Most of us learned all about clouds in grade school -- from the different types of clouds there are in the sky to how they form. But for climate scientists, there is much more to learn about clouds -- especially when it comes to the role clouds play in climate change.
Clouds can trap heat in Earth's atmosphere, causing warmer temperatures on the planet's surface. But they also reflect solar radiation, resulting in lower temperatures. This dual role has made it tricky to build reliable models of our changing climate -- and even led some scientists, who are far outside the mainstream, to push back against the large body of evidence showing that climate change is a real problem.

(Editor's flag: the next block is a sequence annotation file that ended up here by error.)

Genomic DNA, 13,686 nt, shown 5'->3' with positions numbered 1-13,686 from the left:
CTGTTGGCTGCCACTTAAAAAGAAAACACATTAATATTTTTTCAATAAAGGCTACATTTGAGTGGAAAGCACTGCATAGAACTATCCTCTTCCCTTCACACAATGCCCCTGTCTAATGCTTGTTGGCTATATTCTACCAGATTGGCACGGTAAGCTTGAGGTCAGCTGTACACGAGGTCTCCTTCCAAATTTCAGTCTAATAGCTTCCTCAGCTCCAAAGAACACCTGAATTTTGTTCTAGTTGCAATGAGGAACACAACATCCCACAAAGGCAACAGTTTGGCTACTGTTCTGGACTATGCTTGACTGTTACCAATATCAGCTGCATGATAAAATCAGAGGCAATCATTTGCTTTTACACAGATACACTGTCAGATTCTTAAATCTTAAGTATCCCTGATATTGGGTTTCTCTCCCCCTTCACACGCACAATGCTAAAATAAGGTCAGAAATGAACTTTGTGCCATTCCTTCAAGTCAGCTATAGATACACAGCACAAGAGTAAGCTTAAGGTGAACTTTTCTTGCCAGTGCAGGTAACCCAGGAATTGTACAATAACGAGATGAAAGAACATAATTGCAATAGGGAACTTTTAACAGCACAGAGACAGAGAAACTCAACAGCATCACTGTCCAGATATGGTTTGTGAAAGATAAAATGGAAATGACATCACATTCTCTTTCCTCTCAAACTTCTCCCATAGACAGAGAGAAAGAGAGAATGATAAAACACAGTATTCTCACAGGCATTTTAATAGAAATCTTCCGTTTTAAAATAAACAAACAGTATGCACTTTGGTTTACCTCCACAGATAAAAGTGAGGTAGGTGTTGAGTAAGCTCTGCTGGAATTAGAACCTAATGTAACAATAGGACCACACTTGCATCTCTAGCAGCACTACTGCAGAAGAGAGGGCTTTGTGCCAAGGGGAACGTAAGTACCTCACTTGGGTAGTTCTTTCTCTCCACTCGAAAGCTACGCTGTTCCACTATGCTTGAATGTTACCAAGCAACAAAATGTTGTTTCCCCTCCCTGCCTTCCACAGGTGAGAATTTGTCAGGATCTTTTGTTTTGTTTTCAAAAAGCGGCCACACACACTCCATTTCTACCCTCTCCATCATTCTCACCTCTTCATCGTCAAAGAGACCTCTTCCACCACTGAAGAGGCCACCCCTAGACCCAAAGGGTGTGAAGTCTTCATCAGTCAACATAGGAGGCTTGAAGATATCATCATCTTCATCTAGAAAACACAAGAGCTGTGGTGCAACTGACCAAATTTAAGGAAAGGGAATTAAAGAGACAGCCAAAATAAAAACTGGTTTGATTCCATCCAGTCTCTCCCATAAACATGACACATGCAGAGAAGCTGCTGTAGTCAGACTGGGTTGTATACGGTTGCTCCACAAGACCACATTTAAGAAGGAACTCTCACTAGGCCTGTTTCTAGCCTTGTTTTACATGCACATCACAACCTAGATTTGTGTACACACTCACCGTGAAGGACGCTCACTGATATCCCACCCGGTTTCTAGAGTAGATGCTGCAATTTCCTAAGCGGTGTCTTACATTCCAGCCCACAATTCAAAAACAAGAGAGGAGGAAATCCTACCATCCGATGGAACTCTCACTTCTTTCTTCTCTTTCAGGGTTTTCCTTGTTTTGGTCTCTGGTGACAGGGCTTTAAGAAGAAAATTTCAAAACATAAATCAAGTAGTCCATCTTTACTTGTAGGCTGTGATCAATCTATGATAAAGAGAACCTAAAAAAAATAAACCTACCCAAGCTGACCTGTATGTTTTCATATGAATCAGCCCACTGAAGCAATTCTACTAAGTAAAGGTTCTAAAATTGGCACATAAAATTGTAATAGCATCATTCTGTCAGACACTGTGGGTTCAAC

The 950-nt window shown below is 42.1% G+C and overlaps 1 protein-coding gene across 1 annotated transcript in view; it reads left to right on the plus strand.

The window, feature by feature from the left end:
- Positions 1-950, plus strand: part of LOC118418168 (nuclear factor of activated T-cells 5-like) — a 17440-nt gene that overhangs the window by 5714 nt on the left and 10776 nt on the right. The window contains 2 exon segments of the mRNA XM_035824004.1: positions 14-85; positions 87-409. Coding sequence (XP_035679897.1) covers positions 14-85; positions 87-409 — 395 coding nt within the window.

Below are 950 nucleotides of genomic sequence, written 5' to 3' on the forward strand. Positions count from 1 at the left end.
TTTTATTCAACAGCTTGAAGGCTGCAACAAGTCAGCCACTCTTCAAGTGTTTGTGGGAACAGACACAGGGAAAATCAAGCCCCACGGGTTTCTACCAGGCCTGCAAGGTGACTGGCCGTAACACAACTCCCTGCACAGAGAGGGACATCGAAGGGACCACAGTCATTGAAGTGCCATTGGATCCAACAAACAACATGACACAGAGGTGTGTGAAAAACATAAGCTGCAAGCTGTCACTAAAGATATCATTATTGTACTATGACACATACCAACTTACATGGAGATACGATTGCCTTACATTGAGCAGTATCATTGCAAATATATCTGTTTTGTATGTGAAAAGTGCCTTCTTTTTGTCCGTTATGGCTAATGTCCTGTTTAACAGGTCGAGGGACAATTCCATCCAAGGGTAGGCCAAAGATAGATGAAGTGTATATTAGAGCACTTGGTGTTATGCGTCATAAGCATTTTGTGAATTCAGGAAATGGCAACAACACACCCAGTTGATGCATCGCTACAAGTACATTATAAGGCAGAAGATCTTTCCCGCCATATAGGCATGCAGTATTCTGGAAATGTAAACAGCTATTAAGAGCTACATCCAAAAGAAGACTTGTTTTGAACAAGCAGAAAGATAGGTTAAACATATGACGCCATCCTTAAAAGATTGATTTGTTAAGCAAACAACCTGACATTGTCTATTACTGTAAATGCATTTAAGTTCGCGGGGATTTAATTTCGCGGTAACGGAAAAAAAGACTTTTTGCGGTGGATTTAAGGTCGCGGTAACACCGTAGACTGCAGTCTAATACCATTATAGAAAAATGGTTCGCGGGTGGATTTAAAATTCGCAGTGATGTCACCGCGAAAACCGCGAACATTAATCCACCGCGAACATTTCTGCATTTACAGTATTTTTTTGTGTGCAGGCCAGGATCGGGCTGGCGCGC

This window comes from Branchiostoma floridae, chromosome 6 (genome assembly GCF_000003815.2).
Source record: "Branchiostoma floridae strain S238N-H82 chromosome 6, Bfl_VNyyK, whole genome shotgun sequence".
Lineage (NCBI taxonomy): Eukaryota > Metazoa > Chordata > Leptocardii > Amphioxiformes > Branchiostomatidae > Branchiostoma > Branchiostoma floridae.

So, what exactly is the overall influence of clouds on climate change and our planet's future? To cut through the fog, I spoke with Dr. Greg Holland, senior scientist at the National Center for Atmospheric Research, for answers.
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